Trying to be delicate and feminine and “mysterious” when you live together is a lost cause. Your guy will become privy to the biological functions that happen in the bathroom but a mature man won’t be fazed by it. So be comfortable in your own home. Don’t run down the street to the drug store to use the bathroom.

When to talk and when to relax

You don’t need to be engaged in a titillating conversation every time you’re in the same room. And don’t think your relationship is deteriorating just because you spend half of your time in silence, both of you on your respective laptops. A good relationship can withstand plenty of comfortable silences and think about it: even when you’ve lived with your best friends, you didn’t expect to be socializing with each other 24/7.

 Unwanted guests

Now your boyfriend’s friends who you never liked will be coming into your home, sitting on your couch, and leaving dirty dishes in your kitchen. But guess what: just because it’s your home now doesn’t give you liberty to finally say all the nasty things to those friends you always wanted to. You still have to be polite: your guy should feel that his home is a safe place to bring his friends. Just go somewhere else when they’re over.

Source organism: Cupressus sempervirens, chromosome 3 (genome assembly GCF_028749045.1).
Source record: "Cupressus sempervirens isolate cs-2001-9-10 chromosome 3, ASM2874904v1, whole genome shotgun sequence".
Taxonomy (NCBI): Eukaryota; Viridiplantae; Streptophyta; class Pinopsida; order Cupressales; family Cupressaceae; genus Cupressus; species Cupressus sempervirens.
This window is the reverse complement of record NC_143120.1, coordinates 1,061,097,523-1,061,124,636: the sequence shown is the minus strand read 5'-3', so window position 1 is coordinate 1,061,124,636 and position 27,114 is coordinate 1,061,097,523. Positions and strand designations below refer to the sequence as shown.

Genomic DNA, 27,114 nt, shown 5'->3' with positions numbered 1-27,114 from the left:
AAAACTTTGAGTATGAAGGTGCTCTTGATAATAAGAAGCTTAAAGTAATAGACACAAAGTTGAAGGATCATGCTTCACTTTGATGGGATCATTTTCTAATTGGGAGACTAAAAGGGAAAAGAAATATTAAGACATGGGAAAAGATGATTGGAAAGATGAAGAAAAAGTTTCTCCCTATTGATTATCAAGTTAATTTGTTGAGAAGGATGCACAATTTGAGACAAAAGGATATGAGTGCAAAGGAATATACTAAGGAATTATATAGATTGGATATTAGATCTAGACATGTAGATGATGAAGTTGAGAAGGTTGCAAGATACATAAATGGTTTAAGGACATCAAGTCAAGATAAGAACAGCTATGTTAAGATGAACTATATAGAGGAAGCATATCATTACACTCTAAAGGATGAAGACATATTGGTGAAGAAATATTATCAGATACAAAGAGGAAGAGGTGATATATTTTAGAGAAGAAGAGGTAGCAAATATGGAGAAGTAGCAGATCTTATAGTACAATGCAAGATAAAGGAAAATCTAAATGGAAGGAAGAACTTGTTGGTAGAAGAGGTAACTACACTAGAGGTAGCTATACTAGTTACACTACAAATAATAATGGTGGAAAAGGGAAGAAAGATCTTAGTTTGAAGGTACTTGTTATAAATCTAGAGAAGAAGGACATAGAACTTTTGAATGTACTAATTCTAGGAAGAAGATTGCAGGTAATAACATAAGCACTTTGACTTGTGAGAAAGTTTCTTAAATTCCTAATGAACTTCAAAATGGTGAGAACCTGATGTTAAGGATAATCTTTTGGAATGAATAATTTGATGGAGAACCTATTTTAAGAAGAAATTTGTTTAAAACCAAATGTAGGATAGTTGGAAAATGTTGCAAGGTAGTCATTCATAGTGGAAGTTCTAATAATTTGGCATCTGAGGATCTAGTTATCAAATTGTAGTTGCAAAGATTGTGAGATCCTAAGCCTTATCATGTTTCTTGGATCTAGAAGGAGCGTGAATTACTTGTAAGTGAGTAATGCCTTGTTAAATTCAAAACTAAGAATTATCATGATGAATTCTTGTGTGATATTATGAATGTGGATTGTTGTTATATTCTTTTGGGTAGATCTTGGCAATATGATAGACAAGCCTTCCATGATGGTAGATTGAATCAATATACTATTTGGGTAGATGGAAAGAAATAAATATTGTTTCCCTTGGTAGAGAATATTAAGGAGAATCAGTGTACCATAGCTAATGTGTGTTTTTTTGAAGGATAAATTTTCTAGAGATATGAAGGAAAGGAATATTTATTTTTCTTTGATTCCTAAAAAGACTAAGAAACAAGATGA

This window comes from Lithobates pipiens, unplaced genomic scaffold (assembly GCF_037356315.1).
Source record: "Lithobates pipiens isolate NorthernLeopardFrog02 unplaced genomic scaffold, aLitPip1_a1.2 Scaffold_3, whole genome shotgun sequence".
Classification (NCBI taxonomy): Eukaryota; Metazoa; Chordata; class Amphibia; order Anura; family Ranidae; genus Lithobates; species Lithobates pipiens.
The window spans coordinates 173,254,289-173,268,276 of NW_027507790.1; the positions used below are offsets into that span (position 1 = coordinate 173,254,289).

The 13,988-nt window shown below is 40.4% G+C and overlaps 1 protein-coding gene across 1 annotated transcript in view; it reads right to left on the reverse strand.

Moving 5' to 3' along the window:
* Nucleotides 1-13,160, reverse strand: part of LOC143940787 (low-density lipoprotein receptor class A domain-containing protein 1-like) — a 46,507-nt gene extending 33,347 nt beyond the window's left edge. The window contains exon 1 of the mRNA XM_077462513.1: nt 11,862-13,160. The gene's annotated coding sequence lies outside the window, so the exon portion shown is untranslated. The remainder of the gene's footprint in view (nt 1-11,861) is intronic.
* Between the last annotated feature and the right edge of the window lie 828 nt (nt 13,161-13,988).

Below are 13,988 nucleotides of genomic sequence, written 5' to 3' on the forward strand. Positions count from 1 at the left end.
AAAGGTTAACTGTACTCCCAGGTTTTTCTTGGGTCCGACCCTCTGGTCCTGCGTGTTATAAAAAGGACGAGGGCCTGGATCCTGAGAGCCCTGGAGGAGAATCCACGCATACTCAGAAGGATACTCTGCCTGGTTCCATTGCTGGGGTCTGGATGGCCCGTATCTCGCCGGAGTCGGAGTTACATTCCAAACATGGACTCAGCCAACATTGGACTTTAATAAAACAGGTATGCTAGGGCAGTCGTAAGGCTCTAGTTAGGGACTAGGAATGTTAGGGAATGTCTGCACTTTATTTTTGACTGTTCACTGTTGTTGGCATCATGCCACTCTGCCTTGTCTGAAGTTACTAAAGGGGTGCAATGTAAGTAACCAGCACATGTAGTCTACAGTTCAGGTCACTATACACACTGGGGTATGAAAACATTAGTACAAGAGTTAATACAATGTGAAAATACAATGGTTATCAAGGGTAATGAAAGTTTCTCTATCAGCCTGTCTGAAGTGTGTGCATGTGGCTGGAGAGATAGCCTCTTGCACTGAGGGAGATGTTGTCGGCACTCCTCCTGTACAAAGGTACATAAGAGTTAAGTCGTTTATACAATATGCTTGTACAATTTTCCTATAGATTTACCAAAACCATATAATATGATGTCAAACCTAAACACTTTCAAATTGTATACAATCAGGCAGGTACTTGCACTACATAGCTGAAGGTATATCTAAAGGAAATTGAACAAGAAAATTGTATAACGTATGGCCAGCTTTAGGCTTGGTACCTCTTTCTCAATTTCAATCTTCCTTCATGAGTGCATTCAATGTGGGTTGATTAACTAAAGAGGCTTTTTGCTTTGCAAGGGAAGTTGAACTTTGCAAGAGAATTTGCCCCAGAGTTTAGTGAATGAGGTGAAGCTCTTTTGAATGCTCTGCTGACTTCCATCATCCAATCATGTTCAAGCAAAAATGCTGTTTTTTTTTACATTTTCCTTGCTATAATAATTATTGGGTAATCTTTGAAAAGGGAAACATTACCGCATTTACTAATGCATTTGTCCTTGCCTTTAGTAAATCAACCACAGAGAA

His weird but beloved objects

His life-size MJ statue might have to have a place in your home. If it’s something that’s just a part of him, and has always been his signature “thing” in all his homes, he’ll feel emasculated if you make him tuck it away in the garage.

Disheveled clothes

You’ll both get busy and forget to hang up the clothes you tossed all over in an attempt to put together an outfit for work. Agree on perhaps once a week doing a good sweep of clothes in the room, but don’t get angry if a few items are lying around when you have hectic schedules. Nobody is going in there besides you two anyways.

 Playing the host alone

When you lived separately and you hosted a dinner party at your place and invited your guy over, you were grateful if he simply cleared the table. But now that you live together, you’ll be temped to feel he should be taking on half the responsibilities as a host when you have people over. But the way men often see it is this: if the party was your idea, the mess is your responsibility. Your guy shouldn’t sit idly by as you do everything, but don’t get peeved if he does his usual—clear the table, and maybe clean a few dishes. Unless you explicitly stated this is a party you are both willingly throwing, it’s still your party.